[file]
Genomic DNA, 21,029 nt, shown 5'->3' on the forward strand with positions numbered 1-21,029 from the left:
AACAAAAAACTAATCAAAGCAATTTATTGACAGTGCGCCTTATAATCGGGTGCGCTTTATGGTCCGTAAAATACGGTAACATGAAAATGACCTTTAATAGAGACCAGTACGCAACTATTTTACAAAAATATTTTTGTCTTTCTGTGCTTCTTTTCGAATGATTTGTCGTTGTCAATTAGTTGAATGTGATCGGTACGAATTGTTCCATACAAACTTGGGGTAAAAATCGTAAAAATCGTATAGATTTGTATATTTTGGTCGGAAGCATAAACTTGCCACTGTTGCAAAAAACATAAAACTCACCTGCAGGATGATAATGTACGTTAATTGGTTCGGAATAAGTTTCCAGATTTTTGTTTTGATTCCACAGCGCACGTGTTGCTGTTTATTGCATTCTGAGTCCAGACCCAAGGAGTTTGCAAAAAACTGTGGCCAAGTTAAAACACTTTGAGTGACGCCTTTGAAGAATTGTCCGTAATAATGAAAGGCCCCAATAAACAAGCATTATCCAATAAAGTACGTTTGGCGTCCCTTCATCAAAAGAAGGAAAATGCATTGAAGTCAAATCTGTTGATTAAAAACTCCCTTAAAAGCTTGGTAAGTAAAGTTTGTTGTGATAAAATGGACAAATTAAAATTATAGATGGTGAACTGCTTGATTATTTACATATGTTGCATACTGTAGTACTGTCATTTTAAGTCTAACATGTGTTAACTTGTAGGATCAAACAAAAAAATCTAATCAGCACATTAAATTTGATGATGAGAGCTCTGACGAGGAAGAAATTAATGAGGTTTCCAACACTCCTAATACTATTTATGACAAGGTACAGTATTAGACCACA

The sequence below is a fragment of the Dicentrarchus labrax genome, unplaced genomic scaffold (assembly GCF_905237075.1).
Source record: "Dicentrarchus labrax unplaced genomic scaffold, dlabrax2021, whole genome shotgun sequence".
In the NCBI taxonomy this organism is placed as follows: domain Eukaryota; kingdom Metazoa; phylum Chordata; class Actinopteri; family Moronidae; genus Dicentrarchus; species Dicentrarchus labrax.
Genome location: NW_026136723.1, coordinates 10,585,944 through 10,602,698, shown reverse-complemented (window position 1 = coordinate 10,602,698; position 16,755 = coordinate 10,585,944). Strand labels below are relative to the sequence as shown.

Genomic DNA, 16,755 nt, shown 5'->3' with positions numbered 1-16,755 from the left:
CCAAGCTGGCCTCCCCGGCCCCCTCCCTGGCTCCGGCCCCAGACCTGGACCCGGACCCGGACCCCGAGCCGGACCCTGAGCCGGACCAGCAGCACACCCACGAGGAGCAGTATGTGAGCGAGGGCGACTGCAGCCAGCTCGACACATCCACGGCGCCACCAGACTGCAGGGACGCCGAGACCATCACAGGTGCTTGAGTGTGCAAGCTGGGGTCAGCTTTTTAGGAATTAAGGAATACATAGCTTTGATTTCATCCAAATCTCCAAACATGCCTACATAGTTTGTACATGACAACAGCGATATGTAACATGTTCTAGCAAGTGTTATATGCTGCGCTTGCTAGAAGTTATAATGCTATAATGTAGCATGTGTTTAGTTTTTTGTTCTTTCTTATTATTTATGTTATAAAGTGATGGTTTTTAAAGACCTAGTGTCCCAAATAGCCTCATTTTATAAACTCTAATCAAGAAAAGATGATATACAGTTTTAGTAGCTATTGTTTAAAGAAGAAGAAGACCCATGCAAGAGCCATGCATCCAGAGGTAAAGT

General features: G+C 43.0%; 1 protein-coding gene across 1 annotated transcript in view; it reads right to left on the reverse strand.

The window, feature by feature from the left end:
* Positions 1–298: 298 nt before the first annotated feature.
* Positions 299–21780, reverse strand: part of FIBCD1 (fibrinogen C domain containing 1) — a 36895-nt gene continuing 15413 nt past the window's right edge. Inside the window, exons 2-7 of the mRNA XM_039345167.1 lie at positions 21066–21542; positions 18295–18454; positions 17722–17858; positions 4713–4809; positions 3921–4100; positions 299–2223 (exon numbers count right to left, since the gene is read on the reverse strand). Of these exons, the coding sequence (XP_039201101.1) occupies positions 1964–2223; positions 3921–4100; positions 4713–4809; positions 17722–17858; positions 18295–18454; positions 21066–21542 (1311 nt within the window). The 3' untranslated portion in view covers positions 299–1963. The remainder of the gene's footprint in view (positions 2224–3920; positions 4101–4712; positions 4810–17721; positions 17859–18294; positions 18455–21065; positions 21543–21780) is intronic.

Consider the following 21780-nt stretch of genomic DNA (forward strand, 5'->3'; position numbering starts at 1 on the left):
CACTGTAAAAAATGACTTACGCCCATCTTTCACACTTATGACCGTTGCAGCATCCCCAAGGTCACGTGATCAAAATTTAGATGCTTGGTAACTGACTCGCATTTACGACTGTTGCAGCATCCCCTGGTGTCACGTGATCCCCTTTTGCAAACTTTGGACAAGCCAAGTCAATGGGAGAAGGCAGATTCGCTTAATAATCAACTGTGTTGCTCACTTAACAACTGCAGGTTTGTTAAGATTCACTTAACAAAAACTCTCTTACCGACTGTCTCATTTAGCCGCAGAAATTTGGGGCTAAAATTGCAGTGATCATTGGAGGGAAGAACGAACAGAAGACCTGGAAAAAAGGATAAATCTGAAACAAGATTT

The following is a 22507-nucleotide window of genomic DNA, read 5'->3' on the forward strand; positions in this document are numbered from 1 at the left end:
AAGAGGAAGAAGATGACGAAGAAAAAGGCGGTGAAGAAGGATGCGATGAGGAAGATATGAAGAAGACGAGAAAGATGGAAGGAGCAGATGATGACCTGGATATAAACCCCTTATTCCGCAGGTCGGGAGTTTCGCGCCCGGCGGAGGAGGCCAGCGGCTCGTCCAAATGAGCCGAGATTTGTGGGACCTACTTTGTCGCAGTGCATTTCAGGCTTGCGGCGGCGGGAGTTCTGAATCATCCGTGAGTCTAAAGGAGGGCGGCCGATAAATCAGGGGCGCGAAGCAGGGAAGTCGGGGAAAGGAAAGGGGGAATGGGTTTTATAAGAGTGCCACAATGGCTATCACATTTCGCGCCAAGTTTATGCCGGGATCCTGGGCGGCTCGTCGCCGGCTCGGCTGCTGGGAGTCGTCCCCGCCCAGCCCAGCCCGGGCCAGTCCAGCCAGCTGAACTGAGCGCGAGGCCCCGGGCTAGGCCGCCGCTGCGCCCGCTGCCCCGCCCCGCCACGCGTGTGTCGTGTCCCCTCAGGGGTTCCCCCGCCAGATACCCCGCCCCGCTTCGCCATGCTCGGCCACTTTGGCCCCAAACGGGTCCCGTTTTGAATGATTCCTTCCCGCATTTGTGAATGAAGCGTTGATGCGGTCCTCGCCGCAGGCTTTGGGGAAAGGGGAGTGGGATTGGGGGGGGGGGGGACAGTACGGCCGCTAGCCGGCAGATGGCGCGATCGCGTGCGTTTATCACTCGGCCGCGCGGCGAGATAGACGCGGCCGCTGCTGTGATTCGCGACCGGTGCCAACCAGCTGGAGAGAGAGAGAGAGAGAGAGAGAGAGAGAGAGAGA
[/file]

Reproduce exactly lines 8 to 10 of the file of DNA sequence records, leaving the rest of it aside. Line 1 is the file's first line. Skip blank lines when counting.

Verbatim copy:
CCAAGCTGGCCTCCCCGGCCCCCTCCCTGGCTCCGGCCCCAGACCTGGACCCGGACCCGGACCCCGAGCCGGACCCTGAGCCGGACCAGCAGCACACCCACGAGGAGCAGTATGTGAGCGAGGGCGACTGCAGCCAGCTCGACACATCCACGGCGCCACCAGACTGCAGGGACGCCGAGACCATCACAGGTGCTTGAGTGTGCAAGCTGGGGTCAGCTTTTTAGGAATTAAGGAATACATAGCTTTGATTTCATCCAAATCTCCAAACATGCCTACATAGTTTGTACATGACAACAGCGATATGTAACATGTTCTAGCAAGTGTTATATGCTGCGCTTGCTAGAAGTTATAATGCTATAATGTAGCATGTGTTTAGTTTTTTGTTCTTTCTTATTATTTATGTTATAAAGTGATGGTTTTTAAAGACCTAGTGTCCCAAATAGCCTCATTTTATAAACTCTAATCAAGAAAAGATGATATACAGTTTTAGTAGCTATTGTTTAAAGAAGAAGAAGACCCATGCAAGAGCCATGCATCCAGAGGTAAAGT

General features: G+C 43.0%; 1 protein-coding gene across 1 annotated transcript in view; it reads right to left on the reverse strand.

The window, feature by feature from the left end: